However, over five years the trust is only marginally ahead of the ETF thanks chiefly to a poor 2015. The sharp rally in Asia in 2016 and 2017 was led by internet- and technology-related stocks, particularly in China, but the trust didn’t quite keep up thanks to its preference for high-quality businesses and a cautious approach to valuations. At this time the market was most interested in high growth and momentum. However, the outperformance in 2018 more than made back the 3% net underperformance over those two years, as the below chart illustrates.
The poor 2015 was thanks to the collapse in the oil price and poor results from Standard Chartered and HSBC, as well as an overweight to Singapore. This period led to some soul-searching on the team and the improvements made to the process (which are discussed in detail in the Portfolio section). These changes involved being more decisive on underperformers, as well as closing the historical underweights to China and technology. Performance has certainly improved since then, with the increased weighting to Chinese companies and technology stocks both helping performance.
Over the past 12 months, returns have been marginally ahead of the index (as of 26 January 2020), with the trust’s A-shares picks, weighting to Korea and Samsung, and tech stocks all contributing. In the short term, the coronavirus is likely to be a major challenge for the region’s markets, with China taking quite drastic steps to curb it which will lead to a reduction in economic activity. The effects of the virus were just starting to be felt in markets at the time of writing. Nevertheless, the team believe the low levels of debt in their portfolio should make it more resilient to a falling market while also providing operational leverage in a rising market.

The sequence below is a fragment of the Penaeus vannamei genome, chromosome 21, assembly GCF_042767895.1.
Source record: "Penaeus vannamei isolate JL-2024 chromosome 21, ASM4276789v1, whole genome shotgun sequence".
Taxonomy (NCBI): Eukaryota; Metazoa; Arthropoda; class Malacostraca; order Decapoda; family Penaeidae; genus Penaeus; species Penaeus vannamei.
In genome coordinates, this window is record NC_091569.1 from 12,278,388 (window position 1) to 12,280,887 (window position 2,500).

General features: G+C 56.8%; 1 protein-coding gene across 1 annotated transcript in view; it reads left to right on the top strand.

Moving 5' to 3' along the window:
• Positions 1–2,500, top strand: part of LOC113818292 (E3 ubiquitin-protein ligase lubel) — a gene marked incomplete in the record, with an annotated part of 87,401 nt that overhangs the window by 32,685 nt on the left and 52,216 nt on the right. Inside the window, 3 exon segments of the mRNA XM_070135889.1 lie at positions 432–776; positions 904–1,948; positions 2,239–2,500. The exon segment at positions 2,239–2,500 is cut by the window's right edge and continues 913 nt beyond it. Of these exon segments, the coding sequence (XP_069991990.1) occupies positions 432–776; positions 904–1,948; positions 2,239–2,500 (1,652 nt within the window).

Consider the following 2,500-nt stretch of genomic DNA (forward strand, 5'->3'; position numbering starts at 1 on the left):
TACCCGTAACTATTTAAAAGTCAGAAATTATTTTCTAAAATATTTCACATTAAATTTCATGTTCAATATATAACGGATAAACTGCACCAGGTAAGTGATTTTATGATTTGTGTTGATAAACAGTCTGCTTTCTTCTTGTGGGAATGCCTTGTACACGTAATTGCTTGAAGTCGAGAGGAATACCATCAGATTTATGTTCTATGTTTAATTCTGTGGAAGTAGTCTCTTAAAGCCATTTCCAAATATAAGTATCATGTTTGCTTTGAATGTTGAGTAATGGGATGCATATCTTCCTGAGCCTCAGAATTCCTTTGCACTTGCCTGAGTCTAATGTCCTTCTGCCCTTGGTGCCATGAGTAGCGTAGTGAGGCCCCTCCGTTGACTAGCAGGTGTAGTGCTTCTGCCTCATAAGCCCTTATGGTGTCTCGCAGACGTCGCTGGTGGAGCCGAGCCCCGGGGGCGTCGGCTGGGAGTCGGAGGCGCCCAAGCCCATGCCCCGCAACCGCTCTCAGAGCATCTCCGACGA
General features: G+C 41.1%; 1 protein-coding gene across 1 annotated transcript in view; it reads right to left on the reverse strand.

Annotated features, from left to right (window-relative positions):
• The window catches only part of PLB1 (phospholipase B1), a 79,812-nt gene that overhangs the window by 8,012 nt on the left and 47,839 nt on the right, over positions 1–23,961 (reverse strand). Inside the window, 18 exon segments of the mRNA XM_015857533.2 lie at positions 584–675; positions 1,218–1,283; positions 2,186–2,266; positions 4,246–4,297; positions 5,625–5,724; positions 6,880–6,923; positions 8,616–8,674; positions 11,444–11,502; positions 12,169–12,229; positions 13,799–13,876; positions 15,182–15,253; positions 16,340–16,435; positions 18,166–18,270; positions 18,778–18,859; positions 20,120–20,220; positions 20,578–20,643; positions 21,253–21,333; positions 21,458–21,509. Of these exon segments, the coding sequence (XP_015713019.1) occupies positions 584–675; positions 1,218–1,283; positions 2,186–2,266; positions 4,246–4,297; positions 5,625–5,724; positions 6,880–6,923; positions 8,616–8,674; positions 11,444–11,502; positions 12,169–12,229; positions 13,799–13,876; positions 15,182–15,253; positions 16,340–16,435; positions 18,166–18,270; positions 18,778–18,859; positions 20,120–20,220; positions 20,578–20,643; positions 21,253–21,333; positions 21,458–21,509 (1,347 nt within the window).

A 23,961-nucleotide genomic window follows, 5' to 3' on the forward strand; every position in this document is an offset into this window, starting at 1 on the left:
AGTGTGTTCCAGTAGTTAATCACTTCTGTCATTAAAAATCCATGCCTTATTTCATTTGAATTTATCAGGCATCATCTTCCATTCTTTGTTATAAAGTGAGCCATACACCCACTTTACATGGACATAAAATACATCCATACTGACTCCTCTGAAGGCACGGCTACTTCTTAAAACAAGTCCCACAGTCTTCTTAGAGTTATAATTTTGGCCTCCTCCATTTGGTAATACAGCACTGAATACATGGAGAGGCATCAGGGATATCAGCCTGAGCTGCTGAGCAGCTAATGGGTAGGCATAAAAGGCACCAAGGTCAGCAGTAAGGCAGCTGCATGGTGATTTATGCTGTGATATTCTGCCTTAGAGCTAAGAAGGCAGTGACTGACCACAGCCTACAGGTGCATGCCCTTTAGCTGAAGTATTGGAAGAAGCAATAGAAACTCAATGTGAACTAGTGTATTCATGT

Dividends have grown steadily in recent years thanks to earnings growth on the underlying portfolio. However, the board does not explicitly target a growing dividend. DGN’s shares currently yield 1.2%, which means they are unlikely to appeal to income-seekers. The board’s policy is to pay a dividend marginally in excess of the minimum required to maintain investment trust status (85% of net income), which means that stable or rising dividends cannot be assumed in future.